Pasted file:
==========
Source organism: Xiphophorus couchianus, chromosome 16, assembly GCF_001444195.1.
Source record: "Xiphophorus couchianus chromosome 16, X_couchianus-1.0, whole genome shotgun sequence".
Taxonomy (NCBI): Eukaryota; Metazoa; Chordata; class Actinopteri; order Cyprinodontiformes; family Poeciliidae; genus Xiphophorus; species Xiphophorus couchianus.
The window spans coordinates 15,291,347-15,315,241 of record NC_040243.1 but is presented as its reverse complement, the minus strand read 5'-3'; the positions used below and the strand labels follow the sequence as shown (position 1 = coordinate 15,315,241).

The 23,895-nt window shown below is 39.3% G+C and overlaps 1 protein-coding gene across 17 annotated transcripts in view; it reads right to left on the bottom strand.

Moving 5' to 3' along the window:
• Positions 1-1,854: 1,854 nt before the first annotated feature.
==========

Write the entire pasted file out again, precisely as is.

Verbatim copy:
Source organism: Xiphophorus couchianus, chromosome 16, assembly GCF_001444195.1.
Source record: "Xiphophorus couchianus chromosome 16, X_couchianus-1.0, whole genome shotgun sequence".
Taxonomy (NCBI): Eukaryota; Metazoa; Chordata; class Actinopteri; order Cyprinodontiformes; family Poeciliidae; genus Xiphophorus; species Xiphophorus couchianus.
The window spans coordinates 15,291,347-15,315,241 of record NC_040243.1 but is presented as its reverse complement, the minus strand read 5'-3'; the positions used below and the strand labels follow the sequence as shown (position 1 = coordinate 15,315,241).

The 23,895-nt window shown below is 39.3% G+C and overlaps 1 protein-coding gene across 17 annotated transcripts in view; it reads right to left on the bottom strand.

Moving 5' to 3' along the window:
• Positions 1-1,854: 1,854 nt before the first annotated feature.